Sometimes it is hard to admit how long you’ve been doing credentialing. For me personally, it dates back 20+ years. Through the years, I’ve seen several credentialing models. Some have been effective and others have failed. Credentialing models are primarily created as new information is introduced and made available, for example, the development of the Practitioner Data Bank brought new credentialing models to the surface as the industry explored the impact of information available. But other models are adopted to survive the reality of doing more with less. For instance, hospital affiliation letters have changed over the years. The older credentialing models relied heavily on hospital affiliation letters because they simply reflected how the provider was performing at each hospital. I remember copying and attaching clinical privilege forms we were using and actually receiving a copy of the clinical privileges the provider held at the hospital providing the verification. Those days have obviously disappeared as hospitals are required to perform more with restricted hours. The majority of current hospital affiliations reflect either a referral to the Practitioner Data Bank or provide minimal information of appointment dates and staff category. The Joint Commission does not require hospital affiliation letters any longer although they can be instrumental in identifying gaps in practice history.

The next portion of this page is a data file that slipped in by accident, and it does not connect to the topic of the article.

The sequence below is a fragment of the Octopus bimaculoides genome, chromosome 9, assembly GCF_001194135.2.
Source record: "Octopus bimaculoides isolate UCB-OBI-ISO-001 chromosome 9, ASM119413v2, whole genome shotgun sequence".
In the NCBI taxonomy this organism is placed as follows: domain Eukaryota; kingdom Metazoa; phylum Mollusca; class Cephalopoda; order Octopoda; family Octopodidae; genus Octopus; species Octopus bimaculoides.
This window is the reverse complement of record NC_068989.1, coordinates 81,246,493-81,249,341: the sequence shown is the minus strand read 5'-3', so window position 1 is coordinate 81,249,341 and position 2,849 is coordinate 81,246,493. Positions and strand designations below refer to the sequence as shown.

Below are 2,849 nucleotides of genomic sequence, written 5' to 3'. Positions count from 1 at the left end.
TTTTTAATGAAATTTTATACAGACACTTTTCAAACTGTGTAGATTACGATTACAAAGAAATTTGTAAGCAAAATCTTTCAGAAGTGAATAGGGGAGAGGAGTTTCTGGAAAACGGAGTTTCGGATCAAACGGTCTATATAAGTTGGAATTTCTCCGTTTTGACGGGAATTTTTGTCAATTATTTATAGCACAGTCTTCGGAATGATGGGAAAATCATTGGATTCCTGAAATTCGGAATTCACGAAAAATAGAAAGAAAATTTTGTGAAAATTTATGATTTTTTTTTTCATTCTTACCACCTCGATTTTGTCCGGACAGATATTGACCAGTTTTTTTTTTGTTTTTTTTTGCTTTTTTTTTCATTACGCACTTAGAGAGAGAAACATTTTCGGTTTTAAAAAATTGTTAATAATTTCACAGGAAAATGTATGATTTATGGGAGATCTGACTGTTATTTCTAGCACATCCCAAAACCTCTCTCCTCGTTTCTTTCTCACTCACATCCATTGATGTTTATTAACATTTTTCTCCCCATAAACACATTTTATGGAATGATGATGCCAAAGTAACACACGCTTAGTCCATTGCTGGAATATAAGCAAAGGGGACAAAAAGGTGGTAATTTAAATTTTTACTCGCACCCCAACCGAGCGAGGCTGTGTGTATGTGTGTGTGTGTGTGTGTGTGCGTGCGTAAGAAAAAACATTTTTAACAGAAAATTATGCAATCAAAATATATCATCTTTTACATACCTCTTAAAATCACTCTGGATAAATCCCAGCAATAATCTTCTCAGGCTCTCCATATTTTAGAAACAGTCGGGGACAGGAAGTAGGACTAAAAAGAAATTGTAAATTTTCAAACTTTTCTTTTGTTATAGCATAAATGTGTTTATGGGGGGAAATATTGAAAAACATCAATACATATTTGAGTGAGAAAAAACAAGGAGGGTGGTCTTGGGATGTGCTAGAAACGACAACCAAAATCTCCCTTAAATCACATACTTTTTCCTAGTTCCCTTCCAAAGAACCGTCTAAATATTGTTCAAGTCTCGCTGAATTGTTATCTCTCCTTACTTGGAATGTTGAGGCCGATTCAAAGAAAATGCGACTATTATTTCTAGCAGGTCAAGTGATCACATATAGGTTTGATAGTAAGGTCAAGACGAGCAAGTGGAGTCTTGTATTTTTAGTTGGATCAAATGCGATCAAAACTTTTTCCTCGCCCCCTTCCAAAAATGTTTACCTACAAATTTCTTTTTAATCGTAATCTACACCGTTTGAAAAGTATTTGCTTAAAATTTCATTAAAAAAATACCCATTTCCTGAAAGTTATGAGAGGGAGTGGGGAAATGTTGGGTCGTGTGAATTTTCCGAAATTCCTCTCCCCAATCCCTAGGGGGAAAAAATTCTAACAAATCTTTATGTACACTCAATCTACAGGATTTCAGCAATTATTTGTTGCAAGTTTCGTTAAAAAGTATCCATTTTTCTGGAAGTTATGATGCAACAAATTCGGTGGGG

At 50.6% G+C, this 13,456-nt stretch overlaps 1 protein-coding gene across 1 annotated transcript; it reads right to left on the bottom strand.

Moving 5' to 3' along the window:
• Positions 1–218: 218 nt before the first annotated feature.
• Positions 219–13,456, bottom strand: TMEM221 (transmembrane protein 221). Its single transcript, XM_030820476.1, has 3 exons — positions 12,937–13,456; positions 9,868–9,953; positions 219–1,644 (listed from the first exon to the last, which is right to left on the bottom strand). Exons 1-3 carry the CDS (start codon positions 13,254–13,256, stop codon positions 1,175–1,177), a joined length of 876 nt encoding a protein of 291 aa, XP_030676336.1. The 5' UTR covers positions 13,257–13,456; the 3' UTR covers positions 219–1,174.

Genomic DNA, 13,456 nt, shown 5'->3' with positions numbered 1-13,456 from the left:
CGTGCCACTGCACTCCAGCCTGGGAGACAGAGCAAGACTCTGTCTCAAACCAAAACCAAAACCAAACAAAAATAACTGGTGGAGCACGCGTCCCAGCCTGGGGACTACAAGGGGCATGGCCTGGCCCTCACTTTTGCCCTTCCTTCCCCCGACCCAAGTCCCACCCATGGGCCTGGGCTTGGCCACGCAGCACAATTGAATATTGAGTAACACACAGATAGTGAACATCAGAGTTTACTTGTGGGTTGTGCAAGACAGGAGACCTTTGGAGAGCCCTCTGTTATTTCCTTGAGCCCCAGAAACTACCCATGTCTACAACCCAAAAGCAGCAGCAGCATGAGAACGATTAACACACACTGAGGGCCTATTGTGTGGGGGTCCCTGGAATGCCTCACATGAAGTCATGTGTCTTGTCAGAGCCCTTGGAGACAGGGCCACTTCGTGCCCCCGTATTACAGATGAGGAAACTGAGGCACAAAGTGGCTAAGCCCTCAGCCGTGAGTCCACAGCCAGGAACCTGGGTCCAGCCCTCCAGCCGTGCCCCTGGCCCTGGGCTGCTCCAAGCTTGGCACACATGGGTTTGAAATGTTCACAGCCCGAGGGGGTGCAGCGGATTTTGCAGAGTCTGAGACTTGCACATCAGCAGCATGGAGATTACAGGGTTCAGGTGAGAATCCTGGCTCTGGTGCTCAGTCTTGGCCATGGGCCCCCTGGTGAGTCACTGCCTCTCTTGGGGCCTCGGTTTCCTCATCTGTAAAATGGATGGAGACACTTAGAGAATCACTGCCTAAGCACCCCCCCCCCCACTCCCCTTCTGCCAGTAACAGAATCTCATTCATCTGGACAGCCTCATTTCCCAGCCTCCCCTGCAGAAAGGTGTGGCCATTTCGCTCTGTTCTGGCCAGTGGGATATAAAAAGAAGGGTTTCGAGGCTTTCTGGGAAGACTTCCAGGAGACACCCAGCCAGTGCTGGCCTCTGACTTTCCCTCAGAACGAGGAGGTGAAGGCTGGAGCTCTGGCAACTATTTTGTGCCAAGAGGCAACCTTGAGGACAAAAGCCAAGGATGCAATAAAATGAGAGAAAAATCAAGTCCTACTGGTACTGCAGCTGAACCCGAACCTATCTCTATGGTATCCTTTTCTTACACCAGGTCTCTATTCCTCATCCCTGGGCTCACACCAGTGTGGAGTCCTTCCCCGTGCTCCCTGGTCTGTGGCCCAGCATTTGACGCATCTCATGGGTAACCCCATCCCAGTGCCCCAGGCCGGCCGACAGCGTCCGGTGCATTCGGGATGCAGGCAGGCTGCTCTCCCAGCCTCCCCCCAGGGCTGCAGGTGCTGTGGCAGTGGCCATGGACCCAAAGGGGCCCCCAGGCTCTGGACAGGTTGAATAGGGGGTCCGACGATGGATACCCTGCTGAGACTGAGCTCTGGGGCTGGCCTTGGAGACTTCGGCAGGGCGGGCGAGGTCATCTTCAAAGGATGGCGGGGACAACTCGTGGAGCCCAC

Some hospitals have adopted to accept the AMA physician profile as primary source verification and build information not included on the profile into the credentialing file. Other profiles include the Federation of State Medical Boards and the AOA Profile for osteopathic physicians. Regardless of the credentialing model adopted, traditional verification letters are required. These letters can include (but are never limited to) education, training, work history, hospital affiliation, claims history, professional references, etc. The list could actually be endless in acquired data verification. Whatever model is adopted for credentialing, it is important the model reflect the current culture of the facility. In other words, what is important to the facility or what is important to the credentials committee, the medical executive committee or the governing board. The key questions to ask in developing a credentialing model include how much information do I want to collect? Is the information meaningful or meaningless? How long will it take to verify the data elements required?
Not only do the verification letters need to reflect the current culture of the facility, but the content of the verification letters needs to request specific information needed to meet cultural needs. Best practices in the credentialing industry reflect professional reference letters that attest to knowledge on 6 different clinical competencies (more to come in a future blog). In addition, whatever credentialing model is adopted, it should be systematic and routinely applied to all credential files. The facility should develop credentialing policies and procedures that reflect the facility culture.
The role of MPR is to adopt a credentialing model that is flexible to meet the needs of all our clients and meet specific facility cultural needs/requirements in a timely manner. This is the goal of MPR and we are committed to meeting the need.